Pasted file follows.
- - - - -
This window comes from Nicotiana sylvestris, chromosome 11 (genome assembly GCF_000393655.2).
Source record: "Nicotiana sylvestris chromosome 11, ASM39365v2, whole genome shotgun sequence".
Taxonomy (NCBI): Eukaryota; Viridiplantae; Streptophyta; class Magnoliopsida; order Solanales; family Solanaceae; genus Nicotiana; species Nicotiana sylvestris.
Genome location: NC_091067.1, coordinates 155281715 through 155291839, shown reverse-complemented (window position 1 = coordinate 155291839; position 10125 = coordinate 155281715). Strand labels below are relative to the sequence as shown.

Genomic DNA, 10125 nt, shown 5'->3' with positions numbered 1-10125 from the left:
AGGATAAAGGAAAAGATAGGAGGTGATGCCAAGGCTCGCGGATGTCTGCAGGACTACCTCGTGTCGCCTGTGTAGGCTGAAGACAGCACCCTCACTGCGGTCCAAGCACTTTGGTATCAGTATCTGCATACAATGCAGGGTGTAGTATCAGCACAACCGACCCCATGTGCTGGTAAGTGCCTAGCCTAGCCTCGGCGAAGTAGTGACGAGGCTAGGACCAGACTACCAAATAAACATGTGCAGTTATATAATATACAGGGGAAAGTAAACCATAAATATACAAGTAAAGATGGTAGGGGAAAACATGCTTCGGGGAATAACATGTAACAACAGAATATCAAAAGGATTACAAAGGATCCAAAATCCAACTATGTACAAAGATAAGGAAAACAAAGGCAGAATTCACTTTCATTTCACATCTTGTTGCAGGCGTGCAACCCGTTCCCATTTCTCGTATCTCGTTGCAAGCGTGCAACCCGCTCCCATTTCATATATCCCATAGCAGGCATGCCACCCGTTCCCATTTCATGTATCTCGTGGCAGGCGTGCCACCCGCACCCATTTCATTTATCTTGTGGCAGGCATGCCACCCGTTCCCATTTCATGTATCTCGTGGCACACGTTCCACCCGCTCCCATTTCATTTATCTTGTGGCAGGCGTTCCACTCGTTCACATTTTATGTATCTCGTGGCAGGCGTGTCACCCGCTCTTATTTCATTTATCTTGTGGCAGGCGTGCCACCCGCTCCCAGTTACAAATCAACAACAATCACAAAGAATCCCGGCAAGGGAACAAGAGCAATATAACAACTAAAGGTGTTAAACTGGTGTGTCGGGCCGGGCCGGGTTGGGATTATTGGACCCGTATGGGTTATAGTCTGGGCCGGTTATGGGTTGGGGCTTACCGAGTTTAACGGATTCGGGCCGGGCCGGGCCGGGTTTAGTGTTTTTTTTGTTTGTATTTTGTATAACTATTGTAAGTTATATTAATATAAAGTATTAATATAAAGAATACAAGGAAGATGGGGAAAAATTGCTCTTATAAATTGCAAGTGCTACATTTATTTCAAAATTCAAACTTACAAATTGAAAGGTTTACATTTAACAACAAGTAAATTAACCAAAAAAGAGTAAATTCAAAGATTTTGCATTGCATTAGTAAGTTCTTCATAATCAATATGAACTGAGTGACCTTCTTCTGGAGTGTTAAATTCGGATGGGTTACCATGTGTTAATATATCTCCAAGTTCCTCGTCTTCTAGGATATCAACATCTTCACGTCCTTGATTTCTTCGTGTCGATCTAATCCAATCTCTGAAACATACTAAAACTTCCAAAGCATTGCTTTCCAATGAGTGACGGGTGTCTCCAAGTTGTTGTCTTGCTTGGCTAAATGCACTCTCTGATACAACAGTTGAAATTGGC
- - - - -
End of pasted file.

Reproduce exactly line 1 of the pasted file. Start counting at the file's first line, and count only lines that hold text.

This window comes from Nicotiana sylvestris, chromosome 11 (genome assembly GCF_000393655.2).